Since 2000, CeaseFire has hired about 120 workers and has spread to 16 neighborhoods in Chicago and nine outside the city. Most have seen a drop in shootings and homicides compared with neighboring precincts without CeaseFire. In the 11th Police District, for instance, killings declined from 72 in 2001 to 25 in 2004.
Those numbers have not gone unnoticed, particularly by politicians eager for a good-news story. Illinois Gov. Rod Blagojevich has boosted annual funding for CeaseFire to $6.25 million, and New Jersey Gov. Jon Corzine hopes to expand a fledgling program in Newark and Irvington. First lady Laura Bush visited CeaseFire's outreach workers in Chicago's Logan Square neighborhood last June. Impressed by Slutkin's idea that violent behavior is learned, and thus can be unlearned, Bush asked Slutkin to sit with her at the 2006 State of the Union speech, and she has connected him with White House advisers to talk about quelling violence among kids in the Middle East.
Slutkin on first glance seems an unlikely antiviolence crusader. Pale, thoughtful, and turned out in a conservative navy blue suit, he looks at 55 like he should be in private practice on Chicago's tony Gold Coast, not ministering to the gangbangers of Englewood and East Garfield Park. He grew up in West Rogers Park, with a father who nurtured his curiosity about science (he fondly recalls having a model of the human eye in his room at age 9) and a mother who "was relentlessly enraged by injustices." Those two influences merged after medical school, when he began to specialize in infectious disease, first fighting a TB epidemic among Vietnamese refugees for the city of San Francisco, then moving to Mogadishu, Somalia, where he worked for the International Rescue Committee treating cholera and TB outbreaks among refugees from the country's civil war. Daniel Tarantola, who worked with Slutkin on World Health Organization campaigns against AIDS in Africa and Thailand, remembers him as a solid thinker who never flinched at harsh conditions. With CeaseFire, he says, Slutkin is applying lessons learned with AIDS, addressing not only the visible manifestations "but their links to deeply rooted causes."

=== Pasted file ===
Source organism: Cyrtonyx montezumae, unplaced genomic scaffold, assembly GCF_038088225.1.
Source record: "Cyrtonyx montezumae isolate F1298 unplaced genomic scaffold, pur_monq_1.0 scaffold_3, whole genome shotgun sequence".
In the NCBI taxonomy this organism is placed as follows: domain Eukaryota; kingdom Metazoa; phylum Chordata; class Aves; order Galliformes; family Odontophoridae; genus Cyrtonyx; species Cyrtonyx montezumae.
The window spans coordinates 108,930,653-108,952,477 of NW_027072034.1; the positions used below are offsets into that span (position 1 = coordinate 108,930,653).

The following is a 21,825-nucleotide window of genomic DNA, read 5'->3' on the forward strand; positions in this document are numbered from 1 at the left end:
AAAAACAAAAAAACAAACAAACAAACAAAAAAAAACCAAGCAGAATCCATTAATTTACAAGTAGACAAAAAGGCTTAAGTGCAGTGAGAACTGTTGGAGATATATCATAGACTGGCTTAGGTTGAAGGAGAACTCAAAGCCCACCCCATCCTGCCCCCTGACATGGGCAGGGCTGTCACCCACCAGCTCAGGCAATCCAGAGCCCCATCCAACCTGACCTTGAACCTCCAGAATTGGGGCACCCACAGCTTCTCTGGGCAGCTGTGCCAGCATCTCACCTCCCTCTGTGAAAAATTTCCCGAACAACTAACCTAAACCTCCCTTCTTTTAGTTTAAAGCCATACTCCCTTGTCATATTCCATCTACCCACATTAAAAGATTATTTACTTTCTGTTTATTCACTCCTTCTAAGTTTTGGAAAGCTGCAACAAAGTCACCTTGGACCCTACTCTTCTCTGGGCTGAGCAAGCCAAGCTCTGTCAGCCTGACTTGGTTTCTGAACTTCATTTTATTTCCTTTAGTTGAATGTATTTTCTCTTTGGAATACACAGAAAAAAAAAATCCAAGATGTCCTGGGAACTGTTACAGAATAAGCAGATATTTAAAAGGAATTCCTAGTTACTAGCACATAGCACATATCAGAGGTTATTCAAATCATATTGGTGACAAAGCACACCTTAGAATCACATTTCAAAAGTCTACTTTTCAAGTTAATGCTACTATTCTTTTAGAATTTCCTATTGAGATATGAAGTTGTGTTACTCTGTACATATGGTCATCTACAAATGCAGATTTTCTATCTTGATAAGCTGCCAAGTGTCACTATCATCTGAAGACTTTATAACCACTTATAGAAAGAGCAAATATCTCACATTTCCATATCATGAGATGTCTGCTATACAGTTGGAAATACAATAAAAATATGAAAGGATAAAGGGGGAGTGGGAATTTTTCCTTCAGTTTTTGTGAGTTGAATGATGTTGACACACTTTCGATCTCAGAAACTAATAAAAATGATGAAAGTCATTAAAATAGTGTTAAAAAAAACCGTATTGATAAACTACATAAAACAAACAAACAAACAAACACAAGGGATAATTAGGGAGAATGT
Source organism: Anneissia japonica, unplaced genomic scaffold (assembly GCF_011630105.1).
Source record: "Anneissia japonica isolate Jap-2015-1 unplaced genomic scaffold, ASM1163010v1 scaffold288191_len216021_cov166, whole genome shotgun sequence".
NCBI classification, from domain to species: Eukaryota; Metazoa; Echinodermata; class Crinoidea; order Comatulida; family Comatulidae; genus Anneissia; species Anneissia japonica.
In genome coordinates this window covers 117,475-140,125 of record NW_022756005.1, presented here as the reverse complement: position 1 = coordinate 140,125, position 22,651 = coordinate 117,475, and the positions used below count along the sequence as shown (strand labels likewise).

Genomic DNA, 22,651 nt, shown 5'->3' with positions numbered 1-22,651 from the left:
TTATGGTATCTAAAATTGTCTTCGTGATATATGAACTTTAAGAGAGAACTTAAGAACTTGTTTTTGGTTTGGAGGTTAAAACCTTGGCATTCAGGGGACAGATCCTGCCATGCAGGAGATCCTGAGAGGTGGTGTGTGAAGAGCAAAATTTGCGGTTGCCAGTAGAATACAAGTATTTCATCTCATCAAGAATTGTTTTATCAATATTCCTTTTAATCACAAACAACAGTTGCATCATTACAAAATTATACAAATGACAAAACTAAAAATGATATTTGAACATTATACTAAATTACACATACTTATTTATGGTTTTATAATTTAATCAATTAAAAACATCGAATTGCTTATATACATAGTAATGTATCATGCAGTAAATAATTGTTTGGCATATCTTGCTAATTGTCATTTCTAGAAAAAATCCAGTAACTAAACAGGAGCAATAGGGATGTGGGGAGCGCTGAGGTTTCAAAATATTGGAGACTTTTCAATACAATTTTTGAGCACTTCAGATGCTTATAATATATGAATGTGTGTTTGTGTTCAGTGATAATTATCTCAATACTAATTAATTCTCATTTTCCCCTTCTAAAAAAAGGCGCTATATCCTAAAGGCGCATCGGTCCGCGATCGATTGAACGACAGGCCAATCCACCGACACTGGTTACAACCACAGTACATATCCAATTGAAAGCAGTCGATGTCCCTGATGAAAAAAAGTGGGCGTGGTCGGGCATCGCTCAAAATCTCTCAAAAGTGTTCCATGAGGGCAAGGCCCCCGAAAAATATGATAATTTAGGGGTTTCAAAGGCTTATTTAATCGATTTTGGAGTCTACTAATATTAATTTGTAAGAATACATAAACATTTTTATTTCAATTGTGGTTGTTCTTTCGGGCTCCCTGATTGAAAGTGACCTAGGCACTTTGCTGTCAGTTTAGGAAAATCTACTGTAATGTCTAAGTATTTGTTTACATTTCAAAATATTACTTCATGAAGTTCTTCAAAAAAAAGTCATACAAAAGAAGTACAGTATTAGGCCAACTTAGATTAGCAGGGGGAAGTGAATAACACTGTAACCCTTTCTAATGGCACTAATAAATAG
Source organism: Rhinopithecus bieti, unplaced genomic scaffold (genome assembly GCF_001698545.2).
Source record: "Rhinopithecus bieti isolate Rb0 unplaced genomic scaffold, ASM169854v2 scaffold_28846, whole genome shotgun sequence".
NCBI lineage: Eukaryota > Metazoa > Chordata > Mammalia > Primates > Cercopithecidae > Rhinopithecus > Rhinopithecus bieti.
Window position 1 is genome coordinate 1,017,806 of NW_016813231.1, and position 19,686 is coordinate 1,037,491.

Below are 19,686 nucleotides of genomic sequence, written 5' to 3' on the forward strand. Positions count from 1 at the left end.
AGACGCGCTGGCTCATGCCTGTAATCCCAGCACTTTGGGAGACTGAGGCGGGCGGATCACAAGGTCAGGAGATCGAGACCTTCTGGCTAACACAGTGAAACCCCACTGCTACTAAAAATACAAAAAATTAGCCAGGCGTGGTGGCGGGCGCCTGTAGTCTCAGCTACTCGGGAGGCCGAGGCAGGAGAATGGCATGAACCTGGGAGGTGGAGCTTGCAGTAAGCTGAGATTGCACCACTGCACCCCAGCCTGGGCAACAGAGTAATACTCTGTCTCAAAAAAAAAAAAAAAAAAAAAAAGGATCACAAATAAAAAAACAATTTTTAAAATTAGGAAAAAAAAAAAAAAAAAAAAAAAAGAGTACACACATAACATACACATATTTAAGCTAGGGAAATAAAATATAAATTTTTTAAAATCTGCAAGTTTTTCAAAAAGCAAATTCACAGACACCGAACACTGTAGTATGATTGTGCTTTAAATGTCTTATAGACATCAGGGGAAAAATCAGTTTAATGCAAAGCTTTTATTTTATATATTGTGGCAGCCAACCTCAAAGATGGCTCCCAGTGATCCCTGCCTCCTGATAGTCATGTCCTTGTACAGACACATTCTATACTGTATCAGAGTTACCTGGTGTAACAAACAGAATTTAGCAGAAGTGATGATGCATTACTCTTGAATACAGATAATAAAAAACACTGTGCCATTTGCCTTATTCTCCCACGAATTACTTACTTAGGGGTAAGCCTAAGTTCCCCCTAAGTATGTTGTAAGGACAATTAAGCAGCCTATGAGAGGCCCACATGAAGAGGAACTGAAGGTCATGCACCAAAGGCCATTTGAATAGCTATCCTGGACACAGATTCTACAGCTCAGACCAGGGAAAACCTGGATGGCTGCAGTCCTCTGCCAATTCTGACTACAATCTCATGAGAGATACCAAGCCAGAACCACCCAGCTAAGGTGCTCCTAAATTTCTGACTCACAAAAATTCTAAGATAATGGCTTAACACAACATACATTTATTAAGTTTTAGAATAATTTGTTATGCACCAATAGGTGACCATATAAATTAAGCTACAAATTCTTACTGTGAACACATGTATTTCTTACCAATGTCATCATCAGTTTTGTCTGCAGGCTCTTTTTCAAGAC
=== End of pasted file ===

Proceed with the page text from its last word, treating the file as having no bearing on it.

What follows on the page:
Criminologists praise CeaseFire's fresh approach to suppressing violence and give the group extra credit for taking on the highest-risk groups in the worst neighborhoods, rather than just giving lectures in high school auditoriums, as many anticrime programs do. "They're taking on a tough target," says Wesley Skogan, a professor at Northwestern University's Institute for Policy Research, who studies violence in Chicago. Just 5 percent of offenders commit 40 percent of crimes, Skogan says. He has started a two-year study, funded by the National Institute of Justice, to determine how much of the recent decline in violence in Chicago can be attributed to CeaseFire and how much to other anticrime programs, such as the federal Project Safe Neighborhoods program and Chicago Police Department efforts. Slutkin is only too happy to share the credit. "Why have only one intervention?" he asks, noting that it took many different approaches, including seat belt laws, air bags, and speed limits, to reduce highway deaths. "If you add to something else, soon you get synergy."
Born: Aug. 7, 1950
Education: B.S. in physiology, University of Illinois; M.D., University of Chicago
Countries worked in: Somalia, Uganda, Kenya, Tanzania, Zaire, Thailand, 15 others
Last read: Presence, by Peter Senge
This story appears in the June 12, 2006 print edition of U.S. News & World Report.